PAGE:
Brown physicist advises on space-time physics for ‘A Wrinkle in Time’ film
Stephon Alexander, professor of physics at Brown, helped bring the strange science of Madeleine L’Engle’s classic novel to the big screen.
PROVIDENCE, R.I. [Brown University] — When director Ava DuVernay set out to adapt the sci-fi classic “A Wrinkle in Time” for the silver screen, she turned to Brown University physicist Stephon Alexander for help in melding fantasy with physics.
As science advisor for the film, Alexander’s job was to help DuVernay’s creative team “stay true to the physics and at the same time make sure these wonderful fantasy elements [from the book] are retained,” he said. “That was a big part of the joy and the challenge of working with Ava and the creative team in making that happen.”
Alexander is no stranger to the intersection of art and science. An accomplished jazz saxophonist, he wrote a widely lauded book called “The Jazz of Physics,” which explores the links between musical improvisation and theoretical physics. Alexander’s research in cosmology, particle physics and quantum gravity touches on the Einsteinian ideas that play a central role in the film.
As in Madeleine L’Engle’s novel, the film’s teenage hero, Meg Murry, and her companions travel the universe in search of Meg’s father. They reach distant stars and exotic planets using ripples — or wrinkles — in the fabric of space-time. The idea that grows out of Einstein’s theory of relativity.
“The idea here is that energy and matter can actually bend or warp the space-time fabric,” Alexander said. “Depending on how the space-time fabric is warped, it’s possible to travel very far distances instantaneously.”
In the film, Meg’s father, physics professor Alex Murry, creates a machine that enables this kind of interstellar travel. Alexander needed to imagine, using real concepts in physics, how such a machine might work.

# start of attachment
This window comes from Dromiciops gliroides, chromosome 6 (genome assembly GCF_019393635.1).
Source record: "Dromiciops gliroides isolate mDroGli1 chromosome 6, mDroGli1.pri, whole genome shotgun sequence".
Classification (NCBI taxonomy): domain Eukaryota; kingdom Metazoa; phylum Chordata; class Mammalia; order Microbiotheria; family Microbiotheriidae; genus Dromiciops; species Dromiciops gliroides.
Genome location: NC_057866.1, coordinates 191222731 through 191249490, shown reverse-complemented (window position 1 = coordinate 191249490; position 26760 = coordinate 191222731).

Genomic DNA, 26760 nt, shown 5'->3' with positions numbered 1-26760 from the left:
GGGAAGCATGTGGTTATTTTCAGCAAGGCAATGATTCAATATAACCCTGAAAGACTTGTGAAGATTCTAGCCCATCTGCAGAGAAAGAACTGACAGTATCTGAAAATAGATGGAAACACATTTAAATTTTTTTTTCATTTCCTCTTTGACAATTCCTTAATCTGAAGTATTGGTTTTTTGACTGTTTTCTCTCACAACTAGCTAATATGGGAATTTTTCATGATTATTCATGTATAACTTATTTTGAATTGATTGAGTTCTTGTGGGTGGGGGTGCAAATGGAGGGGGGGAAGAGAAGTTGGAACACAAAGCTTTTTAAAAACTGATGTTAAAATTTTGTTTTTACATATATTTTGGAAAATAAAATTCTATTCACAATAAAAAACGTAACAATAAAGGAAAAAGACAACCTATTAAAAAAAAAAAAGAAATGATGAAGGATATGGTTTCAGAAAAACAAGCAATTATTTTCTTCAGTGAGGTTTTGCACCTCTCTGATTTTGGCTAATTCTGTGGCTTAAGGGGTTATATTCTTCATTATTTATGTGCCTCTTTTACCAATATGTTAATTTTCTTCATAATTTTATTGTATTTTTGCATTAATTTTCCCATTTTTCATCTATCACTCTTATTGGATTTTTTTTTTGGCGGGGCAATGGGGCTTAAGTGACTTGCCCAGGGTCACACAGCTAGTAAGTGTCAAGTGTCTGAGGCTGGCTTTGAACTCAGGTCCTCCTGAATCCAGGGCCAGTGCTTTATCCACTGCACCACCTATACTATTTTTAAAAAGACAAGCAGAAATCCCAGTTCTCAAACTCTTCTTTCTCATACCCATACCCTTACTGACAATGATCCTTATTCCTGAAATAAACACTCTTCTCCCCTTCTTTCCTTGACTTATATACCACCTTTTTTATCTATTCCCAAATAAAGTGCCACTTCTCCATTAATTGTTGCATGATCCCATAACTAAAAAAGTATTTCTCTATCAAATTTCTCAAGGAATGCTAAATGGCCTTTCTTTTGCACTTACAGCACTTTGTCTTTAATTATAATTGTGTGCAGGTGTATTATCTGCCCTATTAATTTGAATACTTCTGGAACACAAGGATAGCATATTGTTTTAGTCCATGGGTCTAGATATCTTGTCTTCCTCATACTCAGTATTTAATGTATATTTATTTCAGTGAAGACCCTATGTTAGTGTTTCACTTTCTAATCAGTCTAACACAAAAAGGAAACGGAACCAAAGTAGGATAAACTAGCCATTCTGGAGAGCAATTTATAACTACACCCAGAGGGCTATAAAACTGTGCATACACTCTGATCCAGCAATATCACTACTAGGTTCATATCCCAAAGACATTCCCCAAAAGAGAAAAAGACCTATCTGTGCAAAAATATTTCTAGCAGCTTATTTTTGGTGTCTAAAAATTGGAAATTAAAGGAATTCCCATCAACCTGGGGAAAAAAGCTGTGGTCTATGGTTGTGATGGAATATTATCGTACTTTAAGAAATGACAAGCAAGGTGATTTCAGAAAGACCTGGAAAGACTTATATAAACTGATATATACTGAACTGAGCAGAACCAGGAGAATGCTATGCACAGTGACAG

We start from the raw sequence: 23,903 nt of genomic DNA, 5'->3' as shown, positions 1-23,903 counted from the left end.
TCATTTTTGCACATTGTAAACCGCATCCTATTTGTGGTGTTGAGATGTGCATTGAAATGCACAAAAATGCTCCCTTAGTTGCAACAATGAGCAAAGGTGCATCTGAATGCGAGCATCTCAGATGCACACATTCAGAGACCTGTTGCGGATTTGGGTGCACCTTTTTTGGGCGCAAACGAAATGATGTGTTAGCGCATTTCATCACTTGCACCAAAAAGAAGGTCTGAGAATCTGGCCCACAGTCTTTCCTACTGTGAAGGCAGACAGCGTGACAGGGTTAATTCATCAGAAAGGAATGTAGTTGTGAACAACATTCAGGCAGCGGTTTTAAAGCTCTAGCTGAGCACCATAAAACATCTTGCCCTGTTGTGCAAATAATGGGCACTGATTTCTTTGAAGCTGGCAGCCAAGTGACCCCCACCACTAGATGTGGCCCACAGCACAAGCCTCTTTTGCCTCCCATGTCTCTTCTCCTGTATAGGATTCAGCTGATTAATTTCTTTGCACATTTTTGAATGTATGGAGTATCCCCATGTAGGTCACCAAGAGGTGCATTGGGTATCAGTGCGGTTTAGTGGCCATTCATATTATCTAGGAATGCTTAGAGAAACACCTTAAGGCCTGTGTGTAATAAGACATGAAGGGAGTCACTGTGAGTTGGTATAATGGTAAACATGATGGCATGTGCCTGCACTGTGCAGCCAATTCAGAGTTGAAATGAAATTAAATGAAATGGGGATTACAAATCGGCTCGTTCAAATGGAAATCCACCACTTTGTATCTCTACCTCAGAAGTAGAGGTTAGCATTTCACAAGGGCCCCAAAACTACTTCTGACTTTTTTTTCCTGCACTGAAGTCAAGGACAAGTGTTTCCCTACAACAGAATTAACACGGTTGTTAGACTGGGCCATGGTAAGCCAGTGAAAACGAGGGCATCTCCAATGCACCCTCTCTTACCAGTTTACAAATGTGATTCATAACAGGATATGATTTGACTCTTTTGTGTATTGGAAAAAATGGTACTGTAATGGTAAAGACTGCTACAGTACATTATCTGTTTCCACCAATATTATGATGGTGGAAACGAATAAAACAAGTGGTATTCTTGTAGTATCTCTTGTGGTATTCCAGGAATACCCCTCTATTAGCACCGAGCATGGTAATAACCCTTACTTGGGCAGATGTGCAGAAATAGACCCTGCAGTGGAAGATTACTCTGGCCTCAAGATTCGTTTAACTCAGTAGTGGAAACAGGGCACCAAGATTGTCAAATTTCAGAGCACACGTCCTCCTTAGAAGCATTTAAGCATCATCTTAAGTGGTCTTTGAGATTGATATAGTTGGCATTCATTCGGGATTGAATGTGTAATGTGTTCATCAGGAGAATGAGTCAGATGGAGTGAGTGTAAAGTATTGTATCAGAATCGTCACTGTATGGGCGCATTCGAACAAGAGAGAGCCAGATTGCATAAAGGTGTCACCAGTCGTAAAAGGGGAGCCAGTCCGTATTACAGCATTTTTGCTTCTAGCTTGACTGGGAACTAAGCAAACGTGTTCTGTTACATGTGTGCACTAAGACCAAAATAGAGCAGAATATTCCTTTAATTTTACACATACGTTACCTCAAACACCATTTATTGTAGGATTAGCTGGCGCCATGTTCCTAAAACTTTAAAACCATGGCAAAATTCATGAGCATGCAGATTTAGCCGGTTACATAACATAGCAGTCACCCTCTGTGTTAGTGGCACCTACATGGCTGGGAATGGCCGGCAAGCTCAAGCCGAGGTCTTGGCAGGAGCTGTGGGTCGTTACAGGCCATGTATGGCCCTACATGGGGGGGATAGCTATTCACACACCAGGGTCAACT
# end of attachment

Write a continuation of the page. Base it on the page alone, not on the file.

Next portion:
The idea that he and the creative team settled upon was one that exploits something of a loophole in Einstein’s axiom that nothing can travel faster than the speed of light. “The real statement is that nothing within space and time can travel faster than the speed of light,” Alexander said. “But nothing restricts space itself from traveling faster than the speed of light.”
So in the film, Murry’s machine uses light energy to bend space-time into a bubble, the frontier of which is able to travel faster than light. By encapsulating himself in that bubble, the professor travels with along with it.
In keeping with some of the concepts in his own book, Alexander wanted the light energy used to create the bubble is generated through a phenomenon called sonoluminescence, in which sound waves in certain types of fluids create light energy.
“I’m guilty of trying to connect sound and music to interesting things in physics,” Alexander said. DuVernay and her creative team liked the idea too, and it stayed in the movie.
As with Alexander’s other work melding art and science, he said he found the experience deeply rewarding and believes his work on the film will inform the work he does in physics going forward.
“I learned a lot actually,” he said. “It forced me to stretch my imagination."